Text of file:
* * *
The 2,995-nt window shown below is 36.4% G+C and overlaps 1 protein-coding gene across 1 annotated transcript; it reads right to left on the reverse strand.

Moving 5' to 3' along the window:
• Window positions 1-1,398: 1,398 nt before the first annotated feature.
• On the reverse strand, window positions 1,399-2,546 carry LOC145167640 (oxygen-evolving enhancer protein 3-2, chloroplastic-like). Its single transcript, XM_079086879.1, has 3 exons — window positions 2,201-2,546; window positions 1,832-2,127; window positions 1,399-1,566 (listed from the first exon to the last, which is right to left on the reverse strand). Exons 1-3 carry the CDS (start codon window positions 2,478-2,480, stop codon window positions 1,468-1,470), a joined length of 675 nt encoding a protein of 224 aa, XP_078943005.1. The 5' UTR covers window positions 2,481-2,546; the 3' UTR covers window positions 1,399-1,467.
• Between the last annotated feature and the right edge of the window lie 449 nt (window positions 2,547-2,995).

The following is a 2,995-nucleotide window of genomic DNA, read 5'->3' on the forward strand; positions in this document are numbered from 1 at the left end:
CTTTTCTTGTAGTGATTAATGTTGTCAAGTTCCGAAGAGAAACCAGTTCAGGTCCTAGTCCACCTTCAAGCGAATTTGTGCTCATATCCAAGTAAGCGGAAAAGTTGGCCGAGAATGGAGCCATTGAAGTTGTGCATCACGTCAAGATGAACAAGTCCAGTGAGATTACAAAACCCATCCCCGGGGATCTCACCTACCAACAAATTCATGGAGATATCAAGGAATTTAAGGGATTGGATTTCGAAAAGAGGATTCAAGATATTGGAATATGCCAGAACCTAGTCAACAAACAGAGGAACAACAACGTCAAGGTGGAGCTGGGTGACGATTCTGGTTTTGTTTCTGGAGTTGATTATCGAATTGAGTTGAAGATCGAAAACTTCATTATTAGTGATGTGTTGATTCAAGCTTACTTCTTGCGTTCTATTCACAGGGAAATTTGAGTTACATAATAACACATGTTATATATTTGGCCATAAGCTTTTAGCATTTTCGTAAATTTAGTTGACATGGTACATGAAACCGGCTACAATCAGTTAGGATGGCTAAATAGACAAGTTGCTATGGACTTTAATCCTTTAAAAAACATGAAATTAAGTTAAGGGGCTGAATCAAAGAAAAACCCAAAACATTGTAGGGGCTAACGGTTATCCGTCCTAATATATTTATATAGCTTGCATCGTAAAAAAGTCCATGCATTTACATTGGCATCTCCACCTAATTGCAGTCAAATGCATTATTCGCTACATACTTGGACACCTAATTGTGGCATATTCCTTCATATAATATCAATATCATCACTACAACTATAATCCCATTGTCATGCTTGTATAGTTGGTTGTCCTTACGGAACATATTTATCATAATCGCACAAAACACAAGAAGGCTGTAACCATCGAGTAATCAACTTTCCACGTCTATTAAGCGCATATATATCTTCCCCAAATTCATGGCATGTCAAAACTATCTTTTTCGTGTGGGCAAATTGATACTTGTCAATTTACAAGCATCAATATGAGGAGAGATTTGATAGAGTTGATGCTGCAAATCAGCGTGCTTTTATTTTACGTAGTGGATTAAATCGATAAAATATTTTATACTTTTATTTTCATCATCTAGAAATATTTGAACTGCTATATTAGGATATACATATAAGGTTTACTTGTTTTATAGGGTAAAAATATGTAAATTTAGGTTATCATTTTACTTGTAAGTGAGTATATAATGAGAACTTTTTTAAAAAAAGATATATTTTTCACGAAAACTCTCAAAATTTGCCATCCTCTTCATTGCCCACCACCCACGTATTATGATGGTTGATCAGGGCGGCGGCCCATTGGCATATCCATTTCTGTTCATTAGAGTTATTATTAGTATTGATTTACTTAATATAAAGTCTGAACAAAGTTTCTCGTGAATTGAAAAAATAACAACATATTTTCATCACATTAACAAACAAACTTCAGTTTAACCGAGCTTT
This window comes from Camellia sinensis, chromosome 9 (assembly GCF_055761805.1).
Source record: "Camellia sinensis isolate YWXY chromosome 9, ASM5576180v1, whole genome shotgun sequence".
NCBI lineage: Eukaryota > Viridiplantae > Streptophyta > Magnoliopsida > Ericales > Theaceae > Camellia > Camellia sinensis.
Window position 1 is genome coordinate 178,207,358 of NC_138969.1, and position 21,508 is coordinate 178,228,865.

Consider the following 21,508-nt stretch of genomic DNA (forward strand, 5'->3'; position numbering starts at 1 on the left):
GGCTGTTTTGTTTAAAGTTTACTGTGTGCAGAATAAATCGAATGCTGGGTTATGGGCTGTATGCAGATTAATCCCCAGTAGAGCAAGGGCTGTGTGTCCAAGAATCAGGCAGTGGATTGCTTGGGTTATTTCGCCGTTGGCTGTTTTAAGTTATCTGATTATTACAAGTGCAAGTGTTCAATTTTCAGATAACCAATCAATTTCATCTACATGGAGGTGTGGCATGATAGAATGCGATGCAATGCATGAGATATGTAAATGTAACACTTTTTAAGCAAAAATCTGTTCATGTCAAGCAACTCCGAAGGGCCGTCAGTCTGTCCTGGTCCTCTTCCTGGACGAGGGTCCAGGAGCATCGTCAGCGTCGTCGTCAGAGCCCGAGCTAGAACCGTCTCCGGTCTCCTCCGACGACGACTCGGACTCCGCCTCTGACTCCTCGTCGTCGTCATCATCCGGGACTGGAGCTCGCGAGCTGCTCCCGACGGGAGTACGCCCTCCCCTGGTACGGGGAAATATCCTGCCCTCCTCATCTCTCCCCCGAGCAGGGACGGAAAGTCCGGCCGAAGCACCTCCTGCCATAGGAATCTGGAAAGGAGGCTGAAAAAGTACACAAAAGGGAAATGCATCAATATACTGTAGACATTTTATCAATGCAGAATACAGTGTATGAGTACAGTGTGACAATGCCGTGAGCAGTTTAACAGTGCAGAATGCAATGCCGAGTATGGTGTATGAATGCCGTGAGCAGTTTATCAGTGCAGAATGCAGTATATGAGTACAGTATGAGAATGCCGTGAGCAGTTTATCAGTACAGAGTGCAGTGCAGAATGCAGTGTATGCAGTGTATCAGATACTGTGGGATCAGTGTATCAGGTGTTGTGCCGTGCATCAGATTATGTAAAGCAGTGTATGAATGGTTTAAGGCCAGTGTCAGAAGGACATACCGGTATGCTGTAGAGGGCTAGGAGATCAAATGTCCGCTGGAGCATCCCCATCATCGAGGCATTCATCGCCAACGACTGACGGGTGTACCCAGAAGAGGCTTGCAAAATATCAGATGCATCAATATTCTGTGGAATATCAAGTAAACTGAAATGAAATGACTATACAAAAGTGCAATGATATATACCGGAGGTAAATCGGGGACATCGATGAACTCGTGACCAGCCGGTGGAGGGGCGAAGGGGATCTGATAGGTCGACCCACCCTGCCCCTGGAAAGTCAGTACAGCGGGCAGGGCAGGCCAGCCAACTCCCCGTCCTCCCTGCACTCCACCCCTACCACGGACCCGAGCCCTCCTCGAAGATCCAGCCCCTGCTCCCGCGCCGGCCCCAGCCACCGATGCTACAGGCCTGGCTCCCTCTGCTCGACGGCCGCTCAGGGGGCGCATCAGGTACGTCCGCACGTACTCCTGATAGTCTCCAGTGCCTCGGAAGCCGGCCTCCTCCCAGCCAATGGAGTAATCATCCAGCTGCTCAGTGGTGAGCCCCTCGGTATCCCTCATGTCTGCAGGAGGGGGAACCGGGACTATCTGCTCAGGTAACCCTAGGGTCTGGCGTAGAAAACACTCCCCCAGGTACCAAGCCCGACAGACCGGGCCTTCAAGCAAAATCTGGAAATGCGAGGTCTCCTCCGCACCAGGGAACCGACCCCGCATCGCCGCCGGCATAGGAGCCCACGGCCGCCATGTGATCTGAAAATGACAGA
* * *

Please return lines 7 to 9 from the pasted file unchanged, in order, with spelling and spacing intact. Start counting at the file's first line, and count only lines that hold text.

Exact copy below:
CTTTTCTTGTAGTGATTAATGTTGTCAAGTTCCGAAGAGAAACCAGTTCAGGTCCTAGTCCACCTTCAAGCGAATTTGTGCTCATATCCAAGTAAGCGGAAAAGTTGGCCGAGAATGGAGCCATTGAAGTTGTGCATCACGTCAAGATGAACAAGTCCAGTGAGATTACAAAACCCATCCCCGGGGATCTCACCTACCAACAAATTCATGGAGATATCAAGGAATTTAAGGGATTGGATTTCGAAAAGAGGATTCAAGATATTGGAATATGCCAGAACCTAGTCAACAAACAGAGGAACAACAACGTCAAGGTGGAGCTGGGTGACGATTCTGGTTTTGTTTCTGGAGTTGATTATCGAATTGAGTTGAAGATCGAAAACTTCATTATTAGTGATGTGTTGATTCAAGCTTACTTCTTGCGTTCTATTCACAGGGAAATTTGAGTTACATAATAACACATGTTATATATTTGGCCATAAGCTTTTAGCATTTTCGTAAATTTAGTTGACATGGTACATGAAACCGGCTACAATCAGTTAGGATGGCTAAATAGACAAGTTGCTATGGACTTTAATCCTTTAAAAAACATGAAATTAAGTTAAGGGGCTGAATCAAAGAAAAACCCAAAACATTGTAGGGGCTAACGGTTATCCGTCCTAATATATTTATATAGCTTGCATCGTAAAAAAGTCCATGCATTTACATTGGCATCTCCACCTAATTGCAGTCAAATGCATTATTCGCTACATACTTGGACACCTAATTGTGGCATATTCCTTCATATAATATCAATATCATCACTACAACTATAATCCCATTGTCATGCTTGTATAGTTGGTTGTCCTTACGGAACATATTTATCATAATCGCACAAAACACAAGAAGGCTGTAACCATCGAGTAATCAACTTTCCACGTCTATTAAGCGCATATATATCTTCCCCAAATTCATGGCATGTCAAAACTATCTTTTTCGTGTGGGCAAATTGATACTTGTCAATTTACAAGCATCAATATGAGGAGAGATTTGATAGAGTTGATGCTGCAAATCAGCGTGCTTTTATTTTACGTAGTGGATTAAATCGATAAAATATTTTATACTTTTATTTTCATCATCTAGAAATATTTGAACTGCTATATTAGGATATACATATAAGGTTTACTTGTTTTATAGGGTAAAAATATGTAAATTTAGGTTATCATTTTACTTGTAAGTGAGTATATAATGAGAACTTTTTTAAAAAAAGATATATTTTTCACGAAAACTCTCAAAATTTGCCATCCTCTTCATTGCCCACCACCCACGTATTATGATGGTTGATCAGGGCGGCGGCCCATTGGCATATCCATTTCTGTTCATTAGAGTTATTATTAGTATTGATTTACTTAATATAAAGTCTGAACAAAGTTTCTCGTGAATTGAAAAAATAACAACATATTTTCATCACATTAACAAACAAACTTCAGTTTAACCGAGCTTT
This window comes from Camellia sinensis, chromosome 9 (assembly GCF_055761805.1).
Source record: "Camellia sinensis isolate YWXY chromosome 9, ASM5576180v1, whole genome shotgun sequence".